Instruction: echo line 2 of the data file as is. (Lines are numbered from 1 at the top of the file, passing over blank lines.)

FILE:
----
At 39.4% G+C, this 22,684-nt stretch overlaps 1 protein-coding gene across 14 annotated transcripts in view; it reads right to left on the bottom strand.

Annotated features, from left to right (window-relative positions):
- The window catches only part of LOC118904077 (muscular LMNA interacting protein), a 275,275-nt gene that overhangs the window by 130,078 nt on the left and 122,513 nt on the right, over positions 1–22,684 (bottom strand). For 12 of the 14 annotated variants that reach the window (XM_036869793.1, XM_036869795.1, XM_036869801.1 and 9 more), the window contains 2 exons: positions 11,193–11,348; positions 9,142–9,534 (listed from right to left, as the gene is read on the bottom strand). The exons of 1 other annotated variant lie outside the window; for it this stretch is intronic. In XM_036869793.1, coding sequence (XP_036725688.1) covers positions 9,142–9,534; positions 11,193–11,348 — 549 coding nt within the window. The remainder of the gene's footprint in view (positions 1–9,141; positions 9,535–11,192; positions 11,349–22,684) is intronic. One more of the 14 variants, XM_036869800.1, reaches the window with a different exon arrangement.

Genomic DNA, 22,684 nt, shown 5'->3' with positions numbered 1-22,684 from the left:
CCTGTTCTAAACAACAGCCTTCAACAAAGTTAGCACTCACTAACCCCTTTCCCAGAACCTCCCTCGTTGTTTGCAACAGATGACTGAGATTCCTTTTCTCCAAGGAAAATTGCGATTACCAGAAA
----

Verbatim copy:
Annotated features, from left to right (window-relative positions):